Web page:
By Myrna M. Velasco – December 29, 2018, 10:00 PM
from Manila Bulletin
Although it is coming at a very slow pace, the Department of Energy (DOE) indicated that it is now cementing next the legislative pathway for the integration of nuclear power as part of the country’s future energy mix.
In the recent Integrated Nuclear Infrastructure Review (INIR) of the DOE’s Nuclear Energy Programme Implementing Organization (NEPIO) with the International Atomic Energy Agency (IAEA), the department indicated that it “completed several studies and a draft legislation addressing nuclear safety, security and standards.”
The proposed legislative measure on nuclear power development shall address “the establishment of an independent regulatory body” that will then set out the rules, standards and mechanisms for the rollout of such technology in the energy mix.
The propounded Congressional measure, according to the energy department, shall be subject to wider public consultation proceedings before they could advance into the maze of lawmaking.
Energy Secretary Alfonso G. Cusi said his department is dedicating two years just on the conduct of feasibility studies on the deployment and revival of nuclear power development agenda in the Philippines – and from 2016, the DOE is now at its culminating phase of the targeted work plan. The results of such studies, the energy chief said, “will help us focus our efforts on the identified issues, accelerate the legislative process and prepare the national decision.”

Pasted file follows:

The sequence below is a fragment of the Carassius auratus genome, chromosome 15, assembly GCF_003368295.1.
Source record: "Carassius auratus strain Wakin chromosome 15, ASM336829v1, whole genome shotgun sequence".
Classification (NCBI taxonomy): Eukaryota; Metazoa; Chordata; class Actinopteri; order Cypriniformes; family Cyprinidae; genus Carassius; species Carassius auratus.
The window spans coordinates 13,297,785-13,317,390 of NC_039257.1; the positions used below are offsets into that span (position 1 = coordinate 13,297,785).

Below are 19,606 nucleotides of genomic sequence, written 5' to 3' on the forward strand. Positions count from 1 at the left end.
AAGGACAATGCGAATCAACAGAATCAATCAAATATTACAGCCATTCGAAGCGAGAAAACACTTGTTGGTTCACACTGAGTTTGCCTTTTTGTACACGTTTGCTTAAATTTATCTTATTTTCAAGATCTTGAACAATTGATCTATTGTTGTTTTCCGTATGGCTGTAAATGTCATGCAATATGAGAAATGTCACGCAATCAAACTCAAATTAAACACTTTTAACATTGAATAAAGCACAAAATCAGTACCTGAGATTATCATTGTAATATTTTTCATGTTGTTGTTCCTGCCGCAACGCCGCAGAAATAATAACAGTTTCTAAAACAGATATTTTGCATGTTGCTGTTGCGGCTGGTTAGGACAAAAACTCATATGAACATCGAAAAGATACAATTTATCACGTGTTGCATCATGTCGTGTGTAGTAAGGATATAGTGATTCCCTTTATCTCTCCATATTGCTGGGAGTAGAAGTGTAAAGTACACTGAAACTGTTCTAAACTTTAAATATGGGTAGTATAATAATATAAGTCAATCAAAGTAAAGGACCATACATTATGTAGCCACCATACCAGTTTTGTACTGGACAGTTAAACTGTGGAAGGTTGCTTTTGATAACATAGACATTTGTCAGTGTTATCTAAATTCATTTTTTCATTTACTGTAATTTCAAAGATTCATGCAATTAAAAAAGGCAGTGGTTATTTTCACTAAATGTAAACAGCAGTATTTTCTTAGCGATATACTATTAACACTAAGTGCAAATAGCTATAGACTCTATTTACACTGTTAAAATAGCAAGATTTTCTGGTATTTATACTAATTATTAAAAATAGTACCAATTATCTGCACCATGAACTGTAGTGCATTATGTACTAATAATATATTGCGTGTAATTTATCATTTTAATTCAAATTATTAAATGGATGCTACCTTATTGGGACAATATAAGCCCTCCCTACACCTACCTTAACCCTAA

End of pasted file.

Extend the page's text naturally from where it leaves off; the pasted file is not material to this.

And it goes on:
For the nuclear power track of the Philippines, IAEA head for Nuclear Infrastructure Development Section Milko Kovachev noted that the NEPIO “followed a systematic approach in finalizing the country’s nuclear power strategy and completing the associated infrastructure development.”
On the country’s renewed plunge into nuclear power, it first looked at a two-pronged approach: First had been the targeted re-powering of the Bataan Nuclear Power Plant (although that proved to be a difficult shot); and the other is aligning the installation of a new nuclear power facility to become part of the future energy mix.
Cusi nevertheless admitted to media in several occasions that ‘public acceptance’ of nuclear power as a technology option, is a very tough proposition – with many communities bent on having that “not-in-my-backyard” disposition.
Beyond those concerns, the country is also lacking in expertise on nuclear power operations as the personnel and experts deployed in the BNPP then are now mostly retired or had gone overseas for employments.